It’s best to plant your tree in the ground. However, it is possible to pot it if you wish. When planting, dig a hole around 50% larger than you need to give the tree plenty of space, and ensure you have a good drainage system in place. Gravel can be used here to help water to drain from the root-ball properly, or you could risk water being contained in the roots, and leading your tree to die slowly.
Olive trees are relatively low maintenance and require little care in terms of food and water. In fact, if the compost you invested in is of a high-quality, you’ll find that you don’t need to feed your tree. You can simply top up the ground with a slow-release fertilizer yearly if you wish.
As one of the most drought-resistant trees, you won’t need to water your tree once planted. However, you will want to ensure that the soil doesn’t become dry throughout the year, and especially so during the winter.
In order to grow fruit on your olive tree, you will need to ensure that your tree endures a period of colder weather below 10°C for two months, as well as a difference in temperatures between day and night.
As olive trees are natively exposed to an average of 300 days of sunlight per year, they will need a lot of sunlight in order to produce olives. However, don’t become downbeat if you don’t get as much sunlight, as it is possible to grow fruit in the spring and summer months if the weather has been particularly good.
To improve your chances of fruit production, you can shake the branches during the flowering season, as the self-pollinating branches will be caught by the wind and aid flower production. Pruning your tree can also affect how fruit is produced.
Olive trees require a minimal amount of maintenance and only need to be trimmed when needed.
If you plan on producing fruit from your tree then you will need to prune your tree. This should be done before the tree has flowered, and you should remove dead, diseased or dying branches. Your aim should be to thin out branches to let light into the center of the tree.
You should take care not to over-prune your olive tree as you could ruin the shape or risk over-production of non-fruiting shoots.
Several other Florida plants are commonly called "olive," so be sure you're purchasing a European olive tree if you intend to grow an edible fruit.
While olives have been grown in Florida for years on a small scale, they are a relatively new commercial crop here, so there is still much to be learned about the cultural requirements for keeping healthy and productive trees. Researchers have been testing olive trees as far south as Orlando. Growers further south will have to decide whether it's worth the chance or wait for more research to be done to see just how far south these trees will grow and thrive.
Floral development (and thus, fruit production) in the olive can be quite complex. Planting more than one cultivar close together may increase fruit set. If you want to jump in and give it a try, the cultivar 'Arbequina' from Spain has been the most popular in Florida. It is a self-pollinator, meaning it can use its own pollin to fertilize and produce fruit, but having other cultivars nearby seems to help. 'Koroneiki' and 'Arbosona' are often planted to support pollination of 'Arbequina'. 'Mission', the common black "table olive" (for eating as opposed to those better for oil), is another cultivar that is self-fertile and may do well in a Florida landscape.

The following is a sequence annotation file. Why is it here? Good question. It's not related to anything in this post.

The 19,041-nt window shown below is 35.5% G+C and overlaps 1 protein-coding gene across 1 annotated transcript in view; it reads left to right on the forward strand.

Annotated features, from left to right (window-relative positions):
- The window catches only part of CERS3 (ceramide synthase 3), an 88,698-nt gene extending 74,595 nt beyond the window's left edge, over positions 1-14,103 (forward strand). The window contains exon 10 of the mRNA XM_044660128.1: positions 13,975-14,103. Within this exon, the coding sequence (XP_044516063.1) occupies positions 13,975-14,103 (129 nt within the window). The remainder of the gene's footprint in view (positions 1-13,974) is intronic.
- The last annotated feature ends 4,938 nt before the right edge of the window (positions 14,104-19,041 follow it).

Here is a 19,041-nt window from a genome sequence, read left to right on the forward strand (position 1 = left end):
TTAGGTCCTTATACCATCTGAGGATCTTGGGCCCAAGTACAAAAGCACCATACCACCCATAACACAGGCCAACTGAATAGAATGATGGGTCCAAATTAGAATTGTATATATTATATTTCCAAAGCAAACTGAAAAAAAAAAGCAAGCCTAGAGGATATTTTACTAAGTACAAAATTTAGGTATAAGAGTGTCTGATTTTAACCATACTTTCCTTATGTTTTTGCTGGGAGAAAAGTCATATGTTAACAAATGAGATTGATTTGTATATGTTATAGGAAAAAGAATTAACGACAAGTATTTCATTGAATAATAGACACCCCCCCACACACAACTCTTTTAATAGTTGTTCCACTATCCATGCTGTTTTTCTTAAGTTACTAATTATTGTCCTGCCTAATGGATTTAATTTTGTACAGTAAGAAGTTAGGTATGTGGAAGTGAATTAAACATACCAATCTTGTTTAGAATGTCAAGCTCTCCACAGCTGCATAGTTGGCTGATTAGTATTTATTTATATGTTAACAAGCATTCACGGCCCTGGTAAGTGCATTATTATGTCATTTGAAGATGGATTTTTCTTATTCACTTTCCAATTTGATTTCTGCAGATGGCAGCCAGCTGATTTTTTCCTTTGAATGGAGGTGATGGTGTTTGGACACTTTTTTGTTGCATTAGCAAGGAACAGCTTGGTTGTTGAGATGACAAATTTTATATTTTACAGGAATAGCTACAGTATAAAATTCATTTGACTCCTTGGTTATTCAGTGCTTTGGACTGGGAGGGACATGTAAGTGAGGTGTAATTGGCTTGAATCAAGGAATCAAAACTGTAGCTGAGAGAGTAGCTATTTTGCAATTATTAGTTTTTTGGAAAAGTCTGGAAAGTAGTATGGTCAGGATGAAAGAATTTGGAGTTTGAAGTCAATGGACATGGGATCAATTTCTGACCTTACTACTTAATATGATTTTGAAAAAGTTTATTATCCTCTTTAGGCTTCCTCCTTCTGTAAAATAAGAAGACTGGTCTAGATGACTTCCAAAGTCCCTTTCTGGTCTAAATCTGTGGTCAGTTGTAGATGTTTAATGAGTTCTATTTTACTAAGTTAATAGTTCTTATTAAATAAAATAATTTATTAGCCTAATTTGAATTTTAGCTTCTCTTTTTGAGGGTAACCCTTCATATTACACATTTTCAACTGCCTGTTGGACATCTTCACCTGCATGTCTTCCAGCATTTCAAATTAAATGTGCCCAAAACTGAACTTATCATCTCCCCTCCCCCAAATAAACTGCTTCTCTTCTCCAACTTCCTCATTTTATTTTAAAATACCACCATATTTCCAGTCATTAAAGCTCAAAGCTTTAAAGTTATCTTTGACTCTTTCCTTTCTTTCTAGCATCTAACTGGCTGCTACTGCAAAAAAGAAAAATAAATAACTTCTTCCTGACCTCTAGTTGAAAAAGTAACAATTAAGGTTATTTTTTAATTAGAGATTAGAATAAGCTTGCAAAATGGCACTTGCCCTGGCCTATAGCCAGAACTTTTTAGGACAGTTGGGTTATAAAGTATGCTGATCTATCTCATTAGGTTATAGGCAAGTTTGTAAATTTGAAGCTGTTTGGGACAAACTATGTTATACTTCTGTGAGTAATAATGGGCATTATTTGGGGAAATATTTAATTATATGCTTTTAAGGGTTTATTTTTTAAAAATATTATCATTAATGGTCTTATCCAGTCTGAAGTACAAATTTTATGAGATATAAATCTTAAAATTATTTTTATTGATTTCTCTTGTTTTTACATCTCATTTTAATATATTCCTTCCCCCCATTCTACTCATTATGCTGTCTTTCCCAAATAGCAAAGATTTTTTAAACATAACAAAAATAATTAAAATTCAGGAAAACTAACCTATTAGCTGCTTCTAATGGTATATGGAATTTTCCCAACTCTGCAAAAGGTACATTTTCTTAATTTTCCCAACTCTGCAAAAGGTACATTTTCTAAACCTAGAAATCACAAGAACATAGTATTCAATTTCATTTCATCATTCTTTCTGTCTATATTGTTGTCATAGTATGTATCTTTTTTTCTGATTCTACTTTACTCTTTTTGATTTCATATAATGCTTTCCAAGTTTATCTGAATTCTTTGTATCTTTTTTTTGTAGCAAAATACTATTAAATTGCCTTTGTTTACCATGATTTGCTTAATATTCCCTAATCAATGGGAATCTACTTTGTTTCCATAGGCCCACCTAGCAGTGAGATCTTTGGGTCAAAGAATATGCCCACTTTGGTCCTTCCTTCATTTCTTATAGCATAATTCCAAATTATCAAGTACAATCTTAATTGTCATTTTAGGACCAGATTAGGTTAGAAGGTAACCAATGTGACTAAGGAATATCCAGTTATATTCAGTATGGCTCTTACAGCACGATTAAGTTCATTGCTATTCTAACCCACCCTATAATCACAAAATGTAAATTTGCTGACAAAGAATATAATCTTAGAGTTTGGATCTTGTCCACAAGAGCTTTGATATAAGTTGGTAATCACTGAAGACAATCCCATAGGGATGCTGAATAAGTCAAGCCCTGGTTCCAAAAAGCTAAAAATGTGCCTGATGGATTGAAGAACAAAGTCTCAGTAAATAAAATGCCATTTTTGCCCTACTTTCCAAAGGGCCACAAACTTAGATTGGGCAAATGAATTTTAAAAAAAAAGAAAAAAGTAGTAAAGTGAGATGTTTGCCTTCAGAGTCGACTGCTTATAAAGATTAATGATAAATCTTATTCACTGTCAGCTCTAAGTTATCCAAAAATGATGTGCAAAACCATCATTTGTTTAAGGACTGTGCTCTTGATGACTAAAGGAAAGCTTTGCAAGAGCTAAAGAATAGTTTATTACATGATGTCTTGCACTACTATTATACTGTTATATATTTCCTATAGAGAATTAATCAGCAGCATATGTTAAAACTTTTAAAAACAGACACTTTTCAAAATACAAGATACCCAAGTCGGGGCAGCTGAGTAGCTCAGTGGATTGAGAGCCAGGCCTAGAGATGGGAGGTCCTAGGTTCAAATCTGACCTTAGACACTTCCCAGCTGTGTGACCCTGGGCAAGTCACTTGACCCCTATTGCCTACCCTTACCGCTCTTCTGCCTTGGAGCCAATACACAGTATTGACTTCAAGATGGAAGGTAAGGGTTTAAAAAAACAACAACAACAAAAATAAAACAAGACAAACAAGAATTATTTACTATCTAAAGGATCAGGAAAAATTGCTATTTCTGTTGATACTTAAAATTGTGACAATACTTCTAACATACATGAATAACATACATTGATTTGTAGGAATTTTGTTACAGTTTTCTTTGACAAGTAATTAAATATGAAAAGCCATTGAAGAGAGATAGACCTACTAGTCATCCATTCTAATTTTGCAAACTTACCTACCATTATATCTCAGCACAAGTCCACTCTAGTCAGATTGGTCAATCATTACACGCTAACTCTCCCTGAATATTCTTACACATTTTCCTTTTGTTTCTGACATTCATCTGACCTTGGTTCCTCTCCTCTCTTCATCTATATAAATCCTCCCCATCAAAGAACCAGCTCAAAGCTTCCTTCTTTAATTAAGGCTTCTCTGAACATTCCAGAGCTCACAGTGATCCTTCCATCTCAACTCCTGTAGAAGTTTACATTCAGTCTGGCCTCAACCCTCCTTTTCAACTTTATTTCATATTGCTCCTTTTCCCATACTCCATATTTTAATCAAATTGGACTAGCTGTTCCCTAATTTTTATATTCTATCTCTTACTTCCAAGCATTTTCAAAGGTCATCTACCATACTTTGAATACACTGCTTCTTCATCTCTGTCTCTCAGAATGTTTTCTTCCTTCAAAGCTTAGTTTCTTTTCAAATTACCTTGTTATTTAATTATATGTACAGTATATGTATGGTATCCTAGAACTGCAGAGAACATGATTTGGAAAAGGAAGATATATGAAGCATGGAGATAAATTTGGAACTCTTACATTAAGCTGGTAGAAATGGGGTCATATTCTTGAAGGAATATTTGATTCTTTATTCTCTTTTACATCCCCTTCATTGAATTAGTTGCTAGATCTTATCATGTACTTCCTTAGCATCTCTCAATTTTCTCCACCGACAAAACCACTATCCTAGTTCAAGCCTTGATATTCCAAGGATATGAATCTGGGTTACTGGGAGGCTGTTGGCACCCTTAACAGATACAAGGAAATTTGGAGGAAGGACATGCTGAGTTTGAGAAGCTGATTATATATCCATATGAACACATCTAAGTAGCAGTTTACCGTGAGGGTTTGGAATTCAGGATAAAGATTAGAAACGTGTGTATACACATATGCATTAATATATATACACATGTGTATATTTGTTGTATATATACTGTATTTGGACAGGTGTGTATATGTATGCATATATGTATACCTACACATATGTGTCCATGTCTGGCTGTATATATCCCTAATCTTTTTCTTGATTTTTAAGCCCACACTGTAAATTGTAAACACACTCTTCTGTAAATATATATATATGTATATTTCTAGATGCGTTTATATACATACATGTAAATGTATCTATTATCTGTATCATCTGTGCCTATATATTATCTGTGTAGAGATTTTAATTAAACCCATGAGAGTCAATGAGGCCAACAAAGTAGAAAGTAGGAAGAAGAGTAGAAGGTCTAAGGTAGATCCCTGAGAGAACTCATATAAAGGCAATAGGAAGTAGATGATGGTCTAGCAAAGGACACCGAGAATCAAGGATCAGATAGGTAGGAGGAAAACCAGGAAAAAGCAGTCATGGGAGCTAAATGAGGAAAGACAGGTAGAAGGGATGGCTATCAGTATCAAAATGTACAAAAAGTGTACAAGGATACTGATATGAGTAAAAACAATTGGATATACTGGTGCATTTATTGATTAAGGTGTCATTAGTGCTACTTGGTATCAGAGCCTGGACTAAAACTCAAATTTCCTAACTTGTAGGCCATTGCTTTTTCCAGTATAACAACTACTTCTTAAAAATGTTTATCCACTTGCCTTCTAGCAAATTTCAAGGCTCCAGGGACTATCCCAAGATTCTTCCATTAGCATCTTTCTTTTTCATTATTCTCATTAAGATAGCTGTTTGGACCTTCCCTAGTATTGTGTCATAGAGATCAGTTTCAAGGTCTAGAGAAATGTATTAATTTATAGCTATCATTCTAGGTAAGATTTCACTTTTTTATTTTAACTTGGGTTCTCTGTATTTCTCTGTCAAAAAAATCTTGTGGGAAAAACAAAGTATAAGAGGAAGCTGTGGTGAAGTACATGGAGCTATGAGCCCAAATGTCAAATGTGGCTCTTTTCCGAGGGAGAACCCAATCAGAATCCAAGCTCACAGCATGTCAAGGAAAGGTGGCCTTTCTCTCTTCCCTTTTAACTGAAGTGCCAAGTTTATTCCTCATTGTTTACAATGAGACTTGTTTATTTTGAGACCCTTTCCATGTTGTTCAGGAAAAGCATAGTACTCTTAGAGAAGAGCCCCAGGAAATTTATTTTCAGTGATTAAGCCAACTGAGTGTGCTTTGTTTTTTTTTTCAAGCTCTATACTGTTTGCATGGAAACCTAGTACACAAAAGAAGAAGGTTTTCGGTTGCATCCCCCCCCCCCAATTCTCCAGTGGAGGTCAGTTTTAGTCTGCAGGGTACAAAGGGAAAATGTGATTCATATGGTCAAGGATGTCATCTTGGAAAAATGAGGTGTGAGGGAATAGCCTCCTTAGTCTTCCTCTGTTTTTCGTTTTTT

One of the most important landscape considerations for growing olives is soil. Olives grow best in sandy, well-drained areas. The trees actually thrive in poor soil excessive nitrogen fertilization can cause too much shoot growth at the expense of fruit production. Too much water from irrigation or rain will make trees susceptible to root-rot disease and damage production by causing flowers to drop before they form fruits.
Plant your olive trees in a sunny spot with well-drained soil. Once established they'll require minimal care, but you will need to protect them if winter temperatures drop below 20 degrees.
Pruning can be tricky. Olive trees never bear fruit in the same place on a stem, so new growth each year is essential for flower production and fruiting. While pruning controls height or form and increases airflow to reduce fungal disease issues, the impacts on flowering and fruiting should be considered before drastic pruning takes place.
You should begin to see fruit on your olive tree after three years. In terms of production, don't be surprised if your tree seems to take every other year off. Olives are described as alternate-year-bearing species and typically have a year of heavy fruit production followed by a year of lighter production. Take advantage of the lower-producing years by pruning non-flowering branches during the flowering season. When heavier fruiting does take place, thin the crop of olives to two to three fruits per foot of twig. This will increase fruit size. Thinning should be done soon after fruit set.
Olives are considered relatively pest- and disease-free trees, although scale can be a problem, as with many other landscape trees in Florida. Additionally, leaves can be damaged by caterpillars and grasshoppers. Keeping an eye on your tree and addressing any issues early is important to keep it healthy and thriving.
For more information on growing olives, contact your local county Extension office. And look for updates from the Florida Olive Council it's working with UF/IFAS on olive research.